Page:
Java annotations are pieces of metadata that provide information about the code they are used with, and can instruct the IDE how to process this code.
In Java, there is a set of built-in annotations. On top of that, IntelliJ IDEA provides a collection of annotations that are available as a separate project. You can add them to the classpath and use in your code.
Add org.jetbrains.annotations to Gradle or Maven projects
- To add the library with annotations to a Gradle project, add the
compile 'org.jetbrains:annotations:16.0.2'dependency to the
- For Maven projects, add the
Add org.jetbrains.annotations to other projects
- Open the Project Structure dialog (Ctrl+Shift+Alt+S) and select Libraries.
- Click , and select From Maven.
In the search field, type
org.jetbrains:annotations:16.0.2if you use JDK 1.8 or higher.
For JDK 1.5, 1.6 or 1.7, type
- Click OK.
Add org.jetbrains.annotations in the editor
You can also enable annotations using an intention action.
- In the editor, type an annotation, for example,
@NotNulland press Alt+Enter:
From the list, select Add 'annotations' to classpath.
The IDE will prompt you to download the library with annotations from Maven.
@Nlsannotation indicates that an annotated code element is a string that needs to be localized.
@NonNlsannotation indicates that an annotated code element is a string which is not visible to users, it doesn't require localization, and it doesn't contain strings requiring localization. When you annotate an element with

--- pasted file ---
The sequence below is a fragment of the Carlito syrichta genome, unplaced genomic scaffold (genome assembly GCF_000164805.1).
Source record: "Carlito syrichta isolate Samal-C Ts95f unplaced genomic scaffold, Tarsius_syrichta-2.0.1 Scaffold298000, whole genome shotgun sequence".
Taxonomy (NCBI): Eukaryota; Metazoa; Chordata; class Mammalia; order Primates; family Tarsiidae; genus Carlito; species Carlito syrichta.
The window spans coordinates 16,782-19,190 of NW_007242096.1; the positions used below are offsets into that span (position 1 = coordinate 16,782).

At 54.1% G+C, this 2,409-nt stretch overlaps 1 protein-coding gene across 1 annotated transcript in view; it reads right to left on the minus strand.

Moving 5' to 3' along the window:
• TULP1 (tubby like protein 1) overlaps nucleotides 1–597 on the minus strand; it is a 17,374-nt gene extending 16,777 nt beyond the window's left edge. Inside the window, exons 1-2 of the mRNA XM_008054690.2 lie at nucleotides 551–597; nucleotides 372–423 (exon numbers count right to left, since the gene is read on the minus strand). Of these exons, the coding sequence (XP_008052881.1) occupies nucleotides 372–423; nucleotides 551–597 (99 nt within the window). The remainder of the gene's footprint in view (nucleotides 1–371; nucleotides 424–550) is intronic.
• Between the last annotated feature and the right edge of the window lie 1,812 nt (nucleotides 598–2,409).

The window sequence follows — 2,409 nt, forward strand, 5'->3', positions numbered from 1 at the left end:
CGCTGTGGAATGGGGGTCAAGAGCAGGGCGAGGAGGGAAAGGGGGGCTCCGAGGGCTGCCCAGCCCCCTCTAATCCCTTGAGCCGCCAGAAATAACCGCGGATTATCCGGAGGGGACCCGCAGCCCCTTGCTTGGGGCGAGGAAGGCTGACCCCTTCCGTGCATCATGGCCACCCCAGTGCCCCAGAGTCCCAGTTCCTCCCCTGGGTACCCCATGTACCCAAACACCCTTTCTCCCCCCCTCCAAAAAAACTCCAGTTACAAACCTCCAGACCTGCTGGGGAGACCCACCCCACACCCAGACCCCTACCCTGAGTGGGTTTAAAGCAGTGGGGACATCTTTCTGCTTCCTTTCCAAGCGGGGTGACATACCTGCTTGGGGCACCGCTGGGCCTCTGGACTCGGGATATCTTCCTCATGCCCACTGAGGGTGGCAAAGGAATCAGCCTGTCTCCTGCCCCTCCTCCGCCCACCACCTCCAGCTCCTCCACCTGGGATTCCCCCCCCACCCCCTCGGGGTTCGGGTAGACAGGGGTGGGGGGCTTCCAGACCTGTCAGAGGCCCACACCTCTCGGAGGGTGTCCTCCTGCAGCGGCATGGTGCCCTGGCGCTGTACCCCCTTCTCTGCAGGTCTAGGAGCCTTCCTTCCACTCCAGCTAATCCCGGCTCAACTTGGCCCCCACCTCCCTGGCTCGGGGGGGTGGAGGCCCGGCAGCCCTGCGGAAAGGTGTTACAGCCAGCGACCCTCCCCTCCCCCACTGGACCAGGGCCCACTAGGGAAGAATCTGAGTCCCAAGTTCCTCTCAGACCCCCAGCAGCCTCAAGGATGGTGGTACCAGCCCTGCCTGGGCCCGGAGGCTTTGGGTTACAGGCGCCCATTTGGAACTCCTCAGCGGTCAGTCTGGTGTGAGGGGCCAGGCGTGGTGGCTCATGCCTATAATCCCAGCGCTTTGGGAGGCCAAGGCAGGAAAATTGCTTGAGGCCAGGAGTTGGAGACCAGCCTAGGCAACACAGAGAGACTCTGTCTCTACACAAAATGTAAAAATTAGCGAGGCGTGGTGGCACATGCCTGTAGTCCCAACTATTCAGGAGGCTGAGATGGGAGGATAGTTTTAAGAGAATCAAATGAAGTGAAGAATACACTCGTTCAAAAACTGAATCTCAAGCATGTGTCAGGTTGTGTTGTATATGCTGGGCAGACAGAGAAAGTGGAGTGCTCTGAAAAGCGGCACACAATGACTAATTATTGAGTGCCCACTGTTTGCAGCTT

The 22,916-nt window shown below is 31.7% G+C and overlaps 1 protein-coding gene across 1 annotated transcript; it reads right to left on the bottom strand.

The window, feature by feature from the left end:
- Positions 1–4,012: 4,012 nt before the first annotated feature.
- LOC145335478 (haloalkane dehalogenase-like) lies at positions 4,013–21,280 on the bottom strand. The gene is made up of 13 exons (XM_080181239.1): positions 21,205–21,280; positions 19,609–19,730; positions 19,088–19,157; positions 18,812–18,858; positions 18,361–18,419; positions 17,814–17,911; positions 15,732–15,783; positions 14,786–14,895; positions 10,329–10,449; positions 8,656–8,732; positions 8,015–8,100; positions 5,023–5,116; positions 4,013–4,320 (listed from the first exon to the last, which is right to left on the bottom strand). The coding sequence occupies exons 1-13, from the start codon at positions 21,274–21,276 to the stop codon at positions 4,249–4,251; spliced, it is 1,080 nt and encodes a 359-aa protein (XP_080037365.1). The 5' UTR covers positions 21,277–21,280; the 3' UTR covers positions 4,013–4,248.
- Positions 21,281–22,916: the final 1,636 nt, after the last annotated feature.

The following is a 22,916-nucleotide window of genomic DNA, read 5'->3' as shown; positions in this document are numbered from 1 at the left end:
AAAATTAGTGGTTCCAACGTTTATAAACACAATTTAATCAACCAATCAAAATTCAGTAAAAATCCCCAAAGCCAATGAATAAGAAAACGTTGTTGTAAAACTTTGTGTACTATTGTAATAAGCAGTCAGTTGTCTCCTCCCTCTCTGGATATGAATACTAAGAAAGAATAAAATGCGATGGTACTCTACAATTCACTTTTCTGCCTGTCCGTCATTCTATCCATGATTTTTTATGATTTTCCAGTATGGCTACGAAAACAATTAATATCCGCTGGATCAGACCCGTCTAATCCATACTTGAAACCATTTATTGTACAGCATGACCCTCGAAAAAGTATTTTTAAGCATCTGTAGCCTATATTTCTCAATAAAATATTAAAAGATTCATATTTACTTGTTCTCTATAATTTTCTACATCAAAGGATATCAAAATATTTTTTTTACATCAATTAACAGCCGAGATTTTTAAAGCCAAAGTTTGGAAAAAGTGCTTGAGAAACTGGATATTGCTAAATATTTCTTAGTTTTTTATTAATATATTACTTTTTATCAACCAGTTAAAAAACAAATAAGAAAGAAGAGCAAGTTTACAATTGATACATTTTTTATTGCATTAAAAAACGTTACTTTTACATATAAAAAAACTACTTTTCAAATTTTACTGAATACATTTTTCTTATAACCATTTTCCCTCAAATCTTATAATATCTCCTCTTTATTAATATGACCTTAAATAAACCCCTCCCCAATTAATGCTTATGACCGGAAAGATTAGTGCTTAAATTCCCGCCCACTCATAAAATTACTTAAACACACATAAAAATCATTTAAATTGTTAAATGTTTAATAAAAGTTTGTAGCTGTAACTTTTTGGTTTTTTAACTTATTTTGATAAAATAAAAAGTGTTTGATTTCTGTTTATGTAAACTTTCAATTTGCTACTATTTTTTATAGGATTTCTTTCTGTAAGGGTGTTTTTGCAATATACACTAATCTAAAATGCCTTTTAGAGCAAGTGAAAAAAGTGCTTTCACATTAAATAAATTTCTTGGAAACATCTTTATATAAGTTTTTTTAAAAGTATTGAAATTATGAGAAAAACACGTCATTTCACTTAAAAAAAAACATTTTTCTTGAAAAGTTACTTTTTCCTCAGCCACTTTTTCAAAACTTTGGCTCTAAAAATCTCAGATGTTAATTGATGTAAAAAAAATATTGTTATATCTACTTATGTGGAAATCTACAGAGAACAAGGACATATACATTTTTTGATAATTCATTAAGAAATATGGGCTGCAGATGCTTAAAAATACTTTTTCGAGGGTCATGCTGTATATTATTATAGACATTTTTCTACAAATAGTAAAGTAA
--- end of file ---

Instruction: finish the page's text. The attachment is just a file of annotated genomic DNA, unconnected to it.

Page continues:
@NonNls, localization tools will skip this element and strings inside it.
@PropertyKeyannotation indicates that a method parameter accepts arguments that must be valid property keys in a specific resource bundle. When a string literal that is not a property key in a bundle is passed as a parameter, IntelliJ IDEA highlights it as an error. The annotation is also used to provide completion in string literals passed as parameters.
@TestOnlyannotation indicates that a method or a constructor must be called from testing code only.
- The @Contract annotation lets you specify a set of rules (a contract) that a method must follow. If the contract is violated, IntelliJ IDEA reports a problem.
- The @Nullable annotation indicates a variable, parameter, or return value that can be null.
- The @NotNull annotation indicates a variable, parameter, or return value that cannot be null.